GLENDALE, AZ - APRIL 01: Head coach Mark Few of...

GLENDALE, AZ - APRIL 01: Head coach Mark Few of the Gonzaga Bulldogs looks on in the second half against the South Carolina Gamecocks during the 2017 NCAA Men's Final Four Semifinal at University of Phoenix Stadium on April 1, 2017 in Glendale, Arizona. (Photo by Ronald Martinez/Getty Images) Credit: Getty Images / Ronald Martinez

GLENDALE, Ariz. — Of course Mark Few would not want to trade any of this.

He’s here on the precipice of a national championship and has a chance to do something that very few coaches have done: Win a title with a program that he essentially built from scratch. It’ll be a great story if he and Gonzaga can accomplish that feat, becoming the first team from a non-power conference since the era of power conferences began to be crowned the best men’s basketball team in the country.

But while Few and his players past and present will have nothing but unbridled joy if they are lucky enough to hoist that trophy amidst the confetti at center court on Monday night, it will represent the end of an era just as much as the dawning of a new one for them.

The age of the perpetual also-ran, of the eternal bridesmaid, seems to be coming to a swift end. It began over a decade ago when the long-suffering Red Sox won the World Series in 2004. Then last summer the Cavaliers gave Cleveland its first professional championship in over half a century. It peaked in November when the Cubs finally broke their curse. Those kinds of sour traditions provided plenty of heartbreak for fans of the teams and residents of the cities, but they also provided some stability in the big picture. It was something that, as a sports observer, you could count on year after year. There are teams that have had long dry spells (J-E-T-S!), but they generally belong to cities where other champions stroll the streets and need never buy another drink for the rest of their lives.

Now, though, in this age of everyone-gets-a-trophy, it seems as if everyone is finally getting a trophy.

There are no more lovable losers anymore, and that’s a little bit sad.

Gonzaga could add to that trend. We’ve watched the program grow from low- to mid-major, all the way to national power (even though they don’t play in a conference that can say the same). Should they win on Monday, that distinctiveness will vanish. They’ll join a list of other programs that have won championships, and leave the ranks of schools that spend all their time on the outside looking in.

Sometimes in winning, something is lost.

Few might recognize that a bit, even if he is hesitant to admit it. During the last few days at the Final Four he has recalled his early time in Spokane, talking about how “innocent” they were and referring to them as “the good old days.” There was a charm and a purity that accompanied that era, a sense of yearning to reach the top — or come as close to it as reality at the time would allow.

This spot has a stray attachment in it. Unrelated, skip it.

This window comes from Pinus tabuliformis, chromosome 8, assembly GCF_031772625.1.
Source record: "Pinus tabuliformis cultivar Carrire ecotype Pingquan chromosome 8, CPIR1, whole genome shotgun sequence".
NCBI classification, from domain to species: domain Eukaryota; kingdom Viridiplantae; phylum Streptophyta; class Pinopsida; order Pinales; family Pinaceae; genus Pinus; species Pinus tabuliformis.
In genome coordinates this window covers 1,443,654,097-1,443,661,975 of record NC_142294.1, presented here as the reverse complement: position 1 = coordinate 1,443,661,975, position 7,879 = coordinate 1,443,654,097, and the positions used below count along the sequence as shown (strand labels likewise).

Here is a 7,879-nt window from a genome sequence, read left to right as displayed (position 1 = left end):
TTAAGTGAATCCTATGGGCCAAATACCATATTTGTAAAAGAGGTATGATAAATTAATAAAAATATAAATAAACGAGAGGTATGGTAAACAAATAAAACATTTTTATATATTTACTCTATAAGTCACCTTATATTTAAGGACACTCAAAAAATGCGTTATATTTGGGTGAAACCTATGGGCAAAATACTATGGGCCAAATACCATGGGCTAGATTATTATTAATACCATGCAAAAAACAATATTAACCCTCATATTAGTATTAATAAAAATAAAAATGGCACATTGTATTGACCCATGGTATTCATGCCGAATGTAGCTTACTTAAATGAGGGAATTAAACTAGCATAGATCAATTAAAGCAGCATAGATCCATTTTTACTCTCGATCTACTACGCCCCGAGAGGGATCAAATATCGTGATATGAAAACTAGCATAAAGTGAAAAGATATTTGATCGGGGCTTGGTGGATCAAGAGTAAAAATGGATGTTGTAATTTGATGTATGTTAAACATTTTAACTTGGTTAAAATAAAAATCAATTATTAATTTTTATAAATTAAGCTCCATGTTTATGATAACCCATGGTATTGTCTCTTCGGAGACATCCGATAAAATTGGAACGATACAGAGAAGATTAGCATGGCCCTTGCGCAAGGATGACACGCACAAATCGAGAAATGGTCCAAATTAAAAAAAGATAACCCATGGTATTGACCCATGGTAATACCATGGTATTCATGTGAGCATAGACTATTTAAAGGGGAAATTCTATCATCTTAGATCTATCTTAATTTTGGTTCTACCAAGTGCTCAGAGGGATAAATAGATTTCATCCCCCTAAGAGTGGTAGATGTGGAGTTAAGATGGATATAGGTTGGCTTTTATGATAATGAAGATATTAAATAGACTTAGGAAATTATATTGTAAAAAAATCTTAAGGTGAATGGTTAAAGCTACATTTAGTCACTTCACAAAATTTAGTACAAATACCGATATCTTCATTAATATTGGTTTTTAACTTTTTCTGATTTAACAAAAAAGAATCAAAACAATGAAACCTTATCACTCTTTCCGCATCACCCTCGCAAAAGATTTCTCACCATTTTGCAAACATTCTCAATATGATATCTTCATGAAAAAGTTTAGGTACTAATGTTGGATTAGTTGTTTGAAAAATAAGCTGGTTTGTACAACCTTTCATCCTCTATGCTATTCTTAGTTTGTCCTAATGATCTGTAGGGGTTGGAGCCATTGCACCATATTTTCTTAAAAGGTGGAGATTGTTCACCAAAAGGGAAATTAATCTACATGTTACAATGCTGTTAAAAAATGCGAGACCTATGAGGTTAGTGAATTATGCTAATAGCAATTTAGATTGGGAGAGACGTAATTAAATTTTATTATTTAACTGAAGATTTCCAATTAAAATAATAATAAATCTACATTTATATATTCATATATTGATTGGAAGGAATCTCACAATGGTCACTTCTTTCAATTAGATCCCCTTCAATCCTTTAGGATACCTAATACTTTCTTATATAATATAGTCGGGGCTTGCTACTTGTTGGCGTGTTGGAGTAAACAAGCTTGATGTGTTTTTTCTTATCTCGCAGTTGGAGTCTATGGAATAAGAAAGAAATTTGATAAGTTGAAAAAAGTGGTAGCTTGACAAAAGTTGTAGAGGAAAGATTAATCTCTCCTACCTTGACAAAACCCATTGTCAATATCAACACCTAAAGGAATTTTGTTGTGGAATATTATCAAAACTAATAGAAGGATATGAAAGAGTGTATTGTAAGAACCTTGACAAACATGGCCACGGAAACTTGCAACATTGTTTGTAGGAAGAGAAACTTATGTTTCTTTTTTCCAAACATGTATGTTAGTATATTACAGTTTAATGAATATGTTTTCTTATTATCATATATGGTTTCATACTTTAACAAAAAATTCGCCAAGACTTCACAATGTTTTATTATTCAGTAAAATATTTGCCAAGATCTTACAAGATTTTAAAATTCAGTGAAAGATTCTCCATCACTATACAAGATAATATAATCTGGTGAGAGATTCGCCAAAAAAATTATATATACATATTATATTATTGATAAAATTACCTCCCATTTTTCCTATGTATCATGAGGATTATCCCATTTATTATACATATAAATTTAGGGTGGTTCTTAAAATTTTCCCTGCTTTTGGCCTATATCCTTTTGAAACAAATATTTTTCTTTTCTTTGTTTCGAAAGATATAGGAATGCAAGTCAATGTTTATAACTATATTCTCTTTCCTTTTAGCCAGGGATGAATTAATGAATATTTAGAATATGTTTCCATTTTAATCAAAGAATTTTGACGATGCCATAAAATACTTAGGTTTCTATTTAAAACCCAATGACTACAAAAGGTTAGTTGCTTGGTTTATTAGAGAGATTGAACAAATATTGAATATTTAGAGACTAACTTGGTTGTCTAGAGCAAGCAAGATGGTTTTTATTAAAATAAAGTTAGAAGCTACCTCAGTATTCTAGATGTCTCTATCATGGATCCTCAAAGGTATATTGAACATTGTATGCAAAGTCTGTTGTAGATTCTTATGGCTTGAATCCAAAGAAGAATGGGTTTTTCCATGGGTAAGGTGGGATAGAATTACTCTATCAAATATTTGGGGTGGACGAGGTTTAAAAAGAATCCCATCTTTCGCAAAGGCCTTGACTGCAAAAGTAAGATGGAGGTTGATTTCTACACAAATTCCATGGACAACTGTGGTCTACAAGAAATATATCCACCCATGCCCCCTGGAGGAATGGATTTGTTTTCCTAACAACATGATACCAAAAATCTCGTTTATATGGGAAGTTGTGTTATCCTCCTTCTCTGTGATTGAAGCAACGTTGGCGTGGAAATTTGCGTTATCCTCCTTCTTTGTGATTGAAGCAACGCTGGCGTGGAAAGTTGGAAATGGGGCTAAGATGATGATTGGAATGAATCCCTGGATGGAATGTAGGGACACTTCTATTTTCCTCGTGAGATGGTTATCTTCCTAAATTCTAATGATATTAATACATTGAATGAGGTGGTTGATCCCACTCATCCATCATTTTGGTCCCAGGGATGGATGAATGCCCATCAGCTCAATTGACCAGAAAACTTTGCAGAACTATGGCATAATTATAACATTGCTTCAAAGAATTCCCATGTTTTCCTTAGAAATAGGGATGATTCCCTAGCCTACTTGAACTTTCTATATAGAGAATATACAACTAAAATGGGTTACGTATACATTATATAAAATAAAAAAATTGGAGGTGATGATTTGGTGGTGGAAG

“It’s probably why we’re here on this day,” he said of the lessons learned during those formative years. “I’m enjoying the spot I’m in now. Not to say I didn’t enjoy that. It was kind of footloose and fancy free and we didn’t know any better.”

Had Gonzaga made it to this point sooner, perhaps it would be different. Had they beaten George Mason and VCU and Butler in the glass-slippered footrace to the Final Four, that would have been a magical story. But the fact of the matter is that they are here as the No. 1 seed from what was essentially their home region, they spent a good deal of time this year as the No. 1 team in the country, and they have only one loss this season. The only validation that remains is the title.

“It’s not 1997 anymore,” South Carolina coach Frank Martin said after losing to Gonzaga in a national semifinal on Saturday. “They were Cinderella and all that pretty stuff in ’97. They’ve been in this thing for 20 consecutive years. They’re as high major as high major can get.”

Few spoke on Sunday about the expectations for his team, especially when it comes to playing a schedule that is filled mostly with neck-straining teams hoping to figure out his formula for upward mobility.

“Every time Gonzaga plays [on the road] I tell our players it’s a storm-the-court opportunity,” Few said. “If we lose, they’re going to storm the court.”

Gonzaga hasn’t had any of those games this year, contests in which they and their fan base were poised to make that mad rush of euphoria. Not until now, at least. Here, finally, they are positioned as something of an underdog against one of the country’s most successful programs, the school of Michael Jordan and James Worthy and Dean Smith and five previous titles.

“A team like North Carolina, if we beat them, all of Spokane goes crazy, the whole West Coast goes crazy,” Gonzaga junior guard Silas Melson said. “It is a big deal to beat North Carolina.”

If they can pull it off, it will be a storm-the-court moment for Gonzaga.

And probably their last.